clip_image024 clip_image026

Above: Craigman OCCS, East Ayrshire, Scotland Above: House of Water OCCS, New Cumnock, Scotland

clip_image028 clip_image030

Above: Hannaston OCCS, Scotland Above: Airds Moss (SAC designated site) with coal trucks, Scotland

I was struck by Alin’s commitment to the town and the amount of community work that he does which is over and above what most priests would do in their areas. Alin also has a young son, and of course he worries about the future for his family and could foresee having to leave the town for his family at some point in the future if things don’t improve.

In Anina the pit closures are still very recent (within the last six years), I went back to a couple of interviews with local New Cumnock miners where they discussed the immediate impact of the deep mines closing in New Cumnock to see whether their feelings and challenges were similar.

From: New Cumnock Interview with two of the men on the effects of pit closures in the Area – Cumnock and Doon Valley District Council Report (November 1992)


How would you describe what it was like in New Cumnock immediately after the closure of the Barony which was the last of the deep mines?

Mr Ferguson: “In talking to a lot of the other men, the majority of the people were in the same boat after the closure. Everybody was asking one another how much [redundancy] money they were getting, [……] there seems to be a level for the fifty to fifty four age group, and after fifty five it dropped. If you were perhaps sixty you got even less and these were the men that were complaining as some of them had been in the pits for forty-five year, and yet they were leaving with about £3000, £4000 or £5000 and some of the young men who had been in the pits for maybe eighteen years were leaving with £16,000 or £17,000. There was a lot of animosity at the time and a lot of unrest, and saying that ‘we would be better off working’, which you are. As far as I am concerned the best man is the one who is working everyday. After the closure it did not do away with the anger and hatred for the men who broke the strike. I know that because of a chap that I am friendly with. He was one of the men who broke the strike, and you could have no idea what this man has to stand even yet. The fact that he broke the strike has never been forgotten.”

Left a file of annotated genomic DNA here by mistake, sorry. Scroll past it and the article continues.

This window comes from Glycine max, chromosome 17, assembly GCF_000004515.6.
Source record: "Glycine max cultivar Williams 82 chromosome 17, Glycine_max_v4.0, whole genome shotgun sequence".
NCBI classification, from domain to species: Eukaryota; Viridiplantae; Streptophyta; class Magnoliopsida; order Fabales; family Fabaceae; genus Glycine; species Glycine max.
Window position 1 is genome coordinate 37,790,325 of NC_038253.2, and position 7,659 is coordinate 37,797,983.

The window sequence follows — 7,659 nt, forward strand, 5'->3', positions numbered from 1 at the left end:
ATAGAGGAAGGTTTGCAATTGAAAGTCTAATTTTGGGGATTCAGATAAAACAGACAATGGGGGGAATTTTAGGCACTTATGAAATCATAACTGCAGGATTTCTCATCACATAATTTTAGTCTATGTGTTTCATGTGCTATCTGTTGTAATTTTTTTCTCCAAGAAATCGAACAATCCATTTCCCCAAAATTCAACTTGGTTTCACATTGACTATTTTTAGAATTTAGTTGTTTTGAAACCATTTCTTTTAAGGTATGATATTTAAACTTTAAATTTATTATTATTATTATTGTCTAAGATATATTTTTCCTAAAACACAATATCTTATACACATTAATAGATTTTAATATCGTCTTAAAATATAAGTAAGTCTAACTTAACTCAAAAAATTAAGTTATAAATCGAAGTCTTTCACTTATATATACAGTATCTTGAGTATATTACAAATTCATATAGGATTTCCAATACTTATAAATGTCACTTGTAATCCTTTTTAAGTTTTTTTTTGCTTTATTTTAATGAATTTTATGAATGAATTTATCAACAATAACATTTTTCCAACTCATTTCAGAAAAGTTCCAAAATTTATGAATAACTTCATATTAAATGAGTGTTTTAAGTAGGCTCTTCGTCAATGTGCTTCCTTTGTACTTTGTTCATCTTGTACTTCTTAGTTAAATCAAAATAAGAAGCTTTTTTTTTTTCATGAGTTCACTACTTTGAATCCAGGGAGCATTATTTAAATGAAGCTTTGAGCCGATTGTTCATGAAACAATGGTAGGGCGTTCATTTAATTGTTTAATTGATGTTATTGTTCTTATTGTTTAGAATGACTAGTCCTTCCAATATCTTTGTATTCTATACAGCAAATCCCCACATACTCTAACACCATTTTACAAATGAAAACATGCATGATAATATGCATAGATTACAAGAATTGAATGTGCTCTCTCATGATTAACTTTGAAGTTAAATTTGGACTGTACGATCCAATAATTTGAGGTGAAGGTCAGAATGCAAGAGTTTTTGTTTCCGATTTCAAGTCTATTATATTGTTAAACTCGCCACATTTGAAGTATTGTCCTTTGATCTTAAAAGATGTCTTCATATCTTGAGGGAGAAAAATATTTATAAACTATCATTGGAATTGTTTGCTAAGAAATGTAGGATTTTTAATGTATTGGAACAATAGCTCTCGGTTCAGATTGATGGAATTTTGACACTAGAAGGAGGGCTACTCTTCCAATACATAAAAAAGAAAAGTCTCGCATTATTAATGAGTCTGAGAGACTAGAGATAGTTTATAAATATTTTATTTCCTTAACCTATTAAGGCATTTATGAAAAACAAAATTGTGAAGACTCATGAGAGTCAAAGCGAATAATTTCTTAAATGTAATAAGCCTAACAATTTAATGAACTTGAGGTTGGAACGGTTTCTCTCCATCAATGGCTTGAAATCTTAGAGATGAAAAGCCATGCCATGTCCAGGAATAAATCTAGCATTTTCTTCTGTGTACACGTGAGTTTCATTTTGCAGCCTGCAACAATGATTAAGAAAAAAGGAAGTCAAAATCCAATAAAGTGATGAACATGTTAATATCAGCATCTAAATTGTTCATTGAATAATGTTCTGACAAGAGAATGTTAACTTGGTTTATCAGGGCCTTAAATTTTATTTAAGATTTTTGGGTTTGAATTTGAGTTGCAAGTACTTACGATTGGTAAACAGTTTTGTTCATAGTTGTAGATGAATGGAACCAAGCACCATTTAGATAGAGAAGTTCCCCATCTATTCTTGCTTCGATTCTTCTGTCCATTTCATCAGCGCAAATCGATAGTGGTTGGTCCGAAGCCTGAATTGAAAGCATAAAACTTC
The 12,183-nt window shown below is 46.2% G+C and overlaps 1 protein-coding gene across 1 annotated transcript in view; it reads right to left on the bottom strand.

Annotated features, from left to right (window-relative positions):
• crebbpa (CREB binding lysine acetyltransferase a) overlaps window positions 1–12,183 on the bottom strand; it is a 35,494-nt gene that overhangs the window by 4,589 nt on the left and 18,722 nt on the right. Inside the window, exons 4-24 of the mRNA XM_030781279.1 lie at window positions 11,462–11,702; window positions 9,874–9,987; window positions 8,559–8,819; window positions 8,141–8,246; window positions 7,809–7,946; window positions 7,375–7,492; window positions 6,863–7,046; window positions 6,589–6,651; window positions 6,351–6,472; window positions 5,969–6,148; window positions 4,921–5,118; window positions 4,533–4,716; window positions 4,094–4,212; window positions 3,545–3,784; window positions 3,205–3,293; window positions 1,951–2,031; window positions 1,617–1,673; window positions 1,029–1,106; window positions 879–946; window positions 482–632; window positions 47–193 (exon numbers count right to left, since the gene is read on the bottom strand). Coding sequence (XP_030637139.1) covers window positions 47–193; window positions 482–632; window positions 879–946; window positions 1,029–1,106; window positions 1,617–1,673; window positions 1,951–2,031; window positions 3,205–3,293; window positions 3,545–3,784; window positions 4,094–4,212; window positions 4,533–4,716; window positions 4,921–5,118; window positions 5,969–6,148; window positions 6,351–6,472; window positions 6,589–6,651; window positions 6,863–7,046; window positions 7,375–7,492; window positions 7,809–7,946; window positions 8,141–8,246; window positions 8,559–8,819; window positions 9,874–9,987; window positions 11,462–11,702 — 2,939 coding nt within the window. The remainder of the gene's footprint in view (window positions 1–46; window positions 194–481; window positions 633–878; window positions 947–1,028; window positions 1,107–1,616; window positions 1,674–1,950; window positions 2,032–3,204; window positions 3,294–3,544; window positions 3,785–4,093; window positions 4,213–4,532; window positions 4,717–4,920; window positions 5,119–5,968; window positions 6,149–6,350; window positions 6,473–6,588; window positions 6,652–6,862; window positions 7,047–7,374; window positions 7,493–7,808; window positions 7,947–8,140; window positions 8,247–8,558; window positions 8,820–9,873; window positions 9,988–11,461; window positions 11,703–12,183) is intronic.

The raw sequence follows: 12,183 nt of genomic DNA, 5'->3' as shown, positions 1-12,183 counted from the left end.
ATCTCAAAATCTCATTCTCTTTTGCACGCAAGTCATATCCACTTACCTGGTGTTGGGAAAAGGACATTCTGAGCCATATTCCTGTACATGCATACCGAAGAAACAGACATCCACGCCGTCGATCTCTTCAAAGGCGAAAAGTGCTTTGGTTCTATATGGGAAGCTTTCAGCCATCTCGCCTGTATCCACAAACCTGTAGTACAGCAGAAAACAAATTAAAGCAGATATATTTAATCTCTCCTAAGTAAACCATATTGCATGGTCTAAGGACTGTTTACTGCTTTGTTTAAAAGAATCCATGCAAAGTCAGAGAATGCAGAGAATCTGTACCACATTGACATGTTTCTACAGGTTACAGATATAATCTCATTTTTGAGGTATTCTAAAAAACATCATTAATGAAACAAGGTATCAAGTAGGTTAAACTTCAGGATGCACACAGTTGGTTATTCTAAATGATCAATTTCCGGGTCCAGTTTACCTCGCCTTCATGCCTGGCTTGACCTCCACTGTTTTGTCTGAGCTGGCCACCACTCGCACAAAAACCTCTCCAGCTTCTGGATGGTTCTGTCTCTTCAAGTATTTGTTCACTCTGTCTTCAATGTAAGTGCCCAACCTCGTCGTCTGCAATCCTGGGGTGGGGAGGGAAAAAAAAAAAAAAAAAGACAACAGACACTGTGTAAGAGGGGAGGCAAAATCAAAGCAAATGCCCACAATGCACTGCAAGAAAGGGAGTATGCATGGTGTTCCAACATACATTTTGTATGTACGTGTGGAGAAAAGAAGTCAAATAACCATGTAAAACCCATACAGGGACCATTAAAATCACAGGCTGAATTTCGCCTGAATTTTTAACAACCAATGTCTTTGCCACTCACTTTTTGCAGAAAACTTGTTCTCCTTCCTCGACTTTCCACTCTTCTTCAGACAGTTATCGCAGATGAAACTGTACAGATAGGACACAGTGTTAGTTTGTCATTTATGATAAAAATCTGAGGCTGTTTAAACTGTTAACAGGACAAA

Is it possible to give a rough figure from the New Cumnock area on the number of men who have managed to get and alternative job?

Mr Ferguson: “I would reckon taking some of the men who managed to get a job in England and what has been found round the area, I would say about 15%.”

What do you see in the future for the community of New Cumnock?

Mr Allan: “Well, I was going to say it’s only going to get worse, but it couldn’t get any worse. We are at rock bottom just now. I don’t agree with the opencast because they have helped this community and other communities for the pits to shut and they are reaping all the benefits out of our community and they have never put anything back in, so where is all the profit going to?

From what you are saying it’s probably quite galling to the miners that don’t have jobs, to see all the coal coming out with the opencast methods, and all the deep mines have closed?

Mr Allan: “It’s sickening seeing that happening in your own village”

What about the children, I mean there must be teenagers now that have left school, probably knowing they won’t get a job, do you think they will just kind of grow up and accept that as a way of life because they won’t know any different?

Mr Allan: “For what I see in this place, 90% of them are turning to crime and it’s a sin to see it.”

Do you feel that to ensure that New Cumnock will survive for generations to come that there really has to be work?

Mr Allan: “Yes, for our dignity we have to have work, we have lost our dignity and everything now; we have no dignity, because we have to have work.”